Developing campaigns

What are campaigns?

Before diving into the technical part of campaigns, make sure to read up on what campaigns are, what they’re not and what we want them to be.

  1. Start by looking at the product page for code change management
  2. Read through the first page of the campaigns documentation IMPORTANT: Watch the video!

Starting up your environment

  1. Run ./enterprise/dev/ — Wait until all repositories are cloned.
  2. Follow the campaigns “Getting started” guide to setup campaigns.
  3. Create your first campaign. Remember: If you create a campaign, you’re opening real PRs on GitHub. Make sure only testing repositories are affected. If you create a large campaign, it takes a while to preview/create but also helps a lot with finding bugs/errors, etc.


The code campaigns feature introduces a lot of new names, GraphQL queries and mutations and database tables. This section tries to explain the most common names and provide a mapping between the GraphQL types and their internal counterpart in the Go backend.

GraphQL type Go type Database table Description
Campaign campaigns.Campaign campaigns A campaign is a collection of changesets on code hosts. The central entity.
ExternalChangeset campaigns.Changeset changesets Changeset is the unified name for pull requests/merge requests/etc. on code hosts.
PatchSet campaigns.PatchSet patch_sets A patch set is a collection of patches that will be applied by creating and publishing a campaign. A campaign has one patch set.
Patch campaigns.Patch patches A patch for a repository that can be turned into a changeset on a code host. It belongs to a patch set, which has multiple patches, one per repository.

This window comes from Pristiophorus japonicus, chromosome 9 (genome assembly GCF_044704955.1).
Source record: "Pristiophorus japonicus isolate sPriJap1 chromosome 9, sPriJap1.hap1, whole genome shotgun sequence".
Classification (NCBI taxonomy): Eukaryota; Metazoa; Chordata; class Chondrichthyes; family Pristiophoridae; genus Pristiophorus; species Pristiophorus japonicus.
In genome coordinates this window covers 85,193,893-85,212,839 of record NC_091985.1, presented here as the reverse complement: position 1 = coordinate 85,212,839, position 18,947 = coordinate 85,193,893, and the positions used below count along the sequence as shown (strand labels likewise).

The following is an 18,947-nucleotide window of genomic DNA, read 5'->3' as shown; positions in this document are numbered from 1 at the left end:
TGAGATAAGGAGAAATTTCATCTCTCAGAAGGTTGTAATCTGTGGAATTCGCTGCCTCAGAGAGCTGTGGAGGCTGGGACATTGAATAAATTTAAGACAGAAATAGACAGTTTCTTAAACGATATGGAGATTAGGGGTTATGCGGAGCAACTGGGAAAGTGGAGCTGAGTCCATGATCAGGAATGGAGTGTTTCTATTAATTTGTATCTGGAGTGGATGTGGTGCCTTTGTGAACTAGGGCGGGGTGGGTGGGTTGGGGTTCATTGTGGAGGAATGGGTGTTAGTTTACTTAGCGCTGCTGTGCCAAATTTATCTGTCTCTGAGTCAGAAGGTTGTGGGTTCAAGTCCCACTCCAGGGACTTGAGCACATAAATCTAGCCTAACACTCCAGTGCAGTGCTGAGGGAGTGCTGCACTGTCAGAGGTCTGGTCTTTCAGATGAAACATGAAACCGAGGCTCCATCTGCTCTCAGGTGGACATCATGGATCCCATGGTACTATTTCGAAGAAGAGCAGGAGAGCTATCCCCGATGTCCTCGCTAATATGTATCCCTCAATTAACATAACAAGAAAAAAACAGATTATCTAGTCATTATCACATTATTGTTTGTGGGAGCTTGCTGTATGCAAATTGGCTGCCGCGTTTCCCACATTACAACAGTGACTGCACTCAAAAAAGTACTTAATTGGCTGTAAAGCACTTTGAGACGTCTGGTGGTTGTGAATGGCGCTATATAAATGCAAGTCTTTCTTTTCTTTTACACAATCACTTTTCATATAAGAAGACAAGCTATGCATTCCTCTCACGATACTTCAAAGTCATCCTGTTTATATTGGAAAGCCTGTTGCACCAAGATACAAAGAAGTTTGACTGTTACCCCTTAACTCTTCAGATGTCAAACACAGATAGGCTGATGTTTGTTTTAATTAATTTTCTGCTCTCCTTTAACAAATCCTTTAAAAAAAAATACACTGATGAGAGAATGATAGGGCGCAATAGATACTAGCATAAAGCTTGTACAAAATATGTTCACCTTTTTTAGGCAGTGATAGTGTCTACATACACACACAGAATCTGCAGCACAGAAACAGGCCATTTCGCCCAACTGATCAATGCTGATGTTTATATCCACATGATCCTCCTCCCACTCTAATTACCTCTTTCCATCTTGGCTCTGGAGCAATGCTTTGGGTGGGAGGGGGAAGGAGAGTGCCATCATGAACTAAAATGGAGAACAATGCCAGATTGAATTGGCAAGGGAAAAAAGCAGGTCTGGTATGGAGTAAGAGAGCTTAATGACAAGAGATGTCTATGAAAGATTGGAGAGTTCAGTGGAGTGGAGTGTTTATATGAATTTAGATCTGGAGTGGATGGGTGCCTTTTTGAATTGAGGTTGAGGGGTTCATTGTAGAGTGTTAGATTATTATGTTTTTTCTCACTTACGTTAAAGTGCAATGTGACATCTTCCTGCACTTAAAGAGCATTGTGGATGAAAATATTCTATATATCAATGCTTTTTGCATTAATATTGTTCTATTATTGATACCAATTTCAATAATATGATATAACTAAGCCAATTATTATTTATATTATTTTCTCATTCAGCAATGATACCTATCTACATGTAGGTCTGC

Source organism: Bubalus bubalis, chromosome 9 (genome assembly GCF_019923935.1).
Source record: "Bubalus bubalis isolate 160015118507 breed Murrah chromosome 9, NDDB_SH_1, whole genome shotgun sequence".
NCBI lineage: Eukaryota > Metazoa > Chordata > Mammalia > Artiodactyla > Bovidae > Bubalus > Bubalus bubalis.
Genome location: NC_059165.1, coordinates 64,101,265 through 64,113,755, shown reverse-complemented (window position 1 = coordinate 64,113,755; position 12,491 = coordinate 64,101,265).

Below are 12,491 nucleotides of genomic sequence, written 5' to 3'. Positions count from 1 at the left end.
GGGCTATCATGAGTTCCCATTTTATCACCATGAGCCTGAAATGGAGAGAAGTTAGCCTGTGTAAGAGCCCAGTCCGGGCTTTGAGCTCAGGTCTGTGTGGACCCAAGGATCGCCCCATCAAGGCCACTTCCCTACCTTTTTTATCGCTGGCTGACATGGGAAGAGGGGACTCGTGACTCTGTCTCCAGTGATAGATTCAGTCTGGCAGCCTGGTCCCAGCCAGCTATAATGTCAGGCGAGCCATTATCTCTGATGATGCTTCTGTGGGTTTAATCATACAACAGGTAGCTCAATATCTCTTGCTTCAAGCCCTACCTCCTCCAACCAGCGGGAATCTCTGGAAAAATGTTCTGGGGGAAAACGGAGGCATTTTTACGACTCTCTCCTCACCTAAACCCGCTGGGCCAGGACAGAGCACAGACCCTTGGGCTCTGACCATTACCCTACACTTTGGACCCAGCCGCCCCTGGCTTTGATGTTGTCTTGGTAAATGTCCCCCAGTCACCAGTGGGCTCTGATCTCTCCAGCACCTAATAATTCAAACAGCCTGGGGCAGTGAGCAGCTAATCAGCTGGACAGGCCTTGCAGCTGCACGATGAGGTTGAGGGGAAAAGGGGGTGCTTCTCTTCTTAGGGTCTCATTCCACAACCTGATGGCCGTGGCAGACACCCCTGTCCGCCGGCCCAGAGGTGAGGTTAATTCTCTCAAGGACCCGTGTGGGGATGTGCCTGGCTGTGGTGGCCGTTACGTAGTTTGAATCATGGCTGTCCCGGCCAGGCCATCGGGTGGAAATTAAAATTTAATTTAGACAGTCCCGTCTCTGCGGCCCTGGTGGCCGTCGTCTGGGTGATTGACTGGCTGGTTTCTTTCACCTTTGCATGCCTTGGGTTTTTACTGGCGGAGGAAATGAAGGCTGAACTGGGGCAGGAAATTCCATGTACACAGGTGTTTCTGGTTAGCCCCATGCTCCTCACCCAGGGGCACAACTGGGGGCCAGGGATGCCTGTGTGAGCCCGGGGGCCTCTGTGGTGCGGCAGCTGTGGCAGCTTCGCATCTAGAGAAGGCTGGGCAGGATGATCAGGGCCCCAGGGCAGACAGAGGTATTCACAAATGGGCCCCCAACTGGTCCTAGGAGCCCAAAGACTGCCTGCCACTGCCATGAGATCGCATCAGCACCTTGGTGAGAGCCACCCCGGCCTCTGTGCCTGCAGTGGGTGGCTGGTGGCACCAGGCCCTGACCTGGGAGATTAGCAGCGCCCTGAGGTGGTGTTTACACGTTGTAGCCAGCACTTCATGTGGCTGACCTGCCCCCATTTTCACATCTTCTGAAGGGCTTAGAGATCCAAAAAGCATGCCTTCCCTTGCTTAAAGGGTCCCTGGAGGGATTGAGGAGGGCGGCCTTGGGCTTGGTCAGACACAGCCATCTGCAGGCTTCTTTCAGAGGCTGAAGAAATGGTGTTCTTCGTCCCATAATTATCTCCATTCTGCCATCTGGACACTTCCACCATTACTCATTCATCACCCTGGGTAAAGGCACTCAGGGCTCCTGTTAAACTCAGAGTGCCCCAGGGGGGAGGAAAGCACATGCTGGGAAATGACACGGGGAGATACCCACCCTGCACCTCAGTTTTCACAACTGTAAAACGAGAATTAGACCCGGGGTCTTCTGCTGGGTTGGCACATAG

- campaigns.ChangesetJob changeset_jobs It represents the process of turning a Patch (GraphQL)/campaigns.Patch (Go) into a Changeset on the code host. It is executed asynchronously in the background when a campaign is created with a patch set.
ChangesetEvent campaigns.ChangesetEvent changeset_events A changeset event is an event on a code host, e.g. a comment or a review on a pull request on GitHub. They are created by syncing the changesets from the code host on a regular basis and by accepting webhook events and turning them into changeset events.

Database layout

(To re-generate the diagram from the file with Graphviz, run: dot -Tsvg -o campaigns_database_layout.svg

Diving into the code as a backend developer

  1. Read through ./cmd/frontend/graphqlbackend/campaigns.go to get an overview of the campaigns GraphQL API.
  2. Read through ./internal/campaigns/types.go to see all campaigns-related type definitions.
  3. Compare that with the GraphQL definitions in ./cmd/frontend/graphqlbackend/schema.graphql.
  4. Start reading through ./enterprise/internal/campaigns/resolvers/resolver.go to see how the main mutation are implemented (look at createPatchSetFromPatches and createCampaign to see how the two main operations are implemented).
  5. Then start from the other end, enterprise/cmd/repo-updater/main.go, and see how the enterprise repo-updater uses campaigns.Syncer to sync Changesets.

GitHub testing account

Campaigns create changesets (PRs) on code hosts. If you are not part of the Sourcegraph organization, we recommend you create dummy projects to safely test changes on so you do not spam real repositories with your tests. If you are part of the Sourcegraph organization, we have an account set up for this purpose.

To use this account, follow these steps:

  1. Find the GitHub sd9 user in 1Password
  2. Copy the Campaigns Testing Token
  3. Change your dev-private/enterprise/dev/external-services-config.json to only contain a GitHub config with the token, like this:
  "GITHUB": [
      "authorization": {},
      "url": "",
      "token": "<TOKEN>",
      "repositoryQuery": ["affiliated"]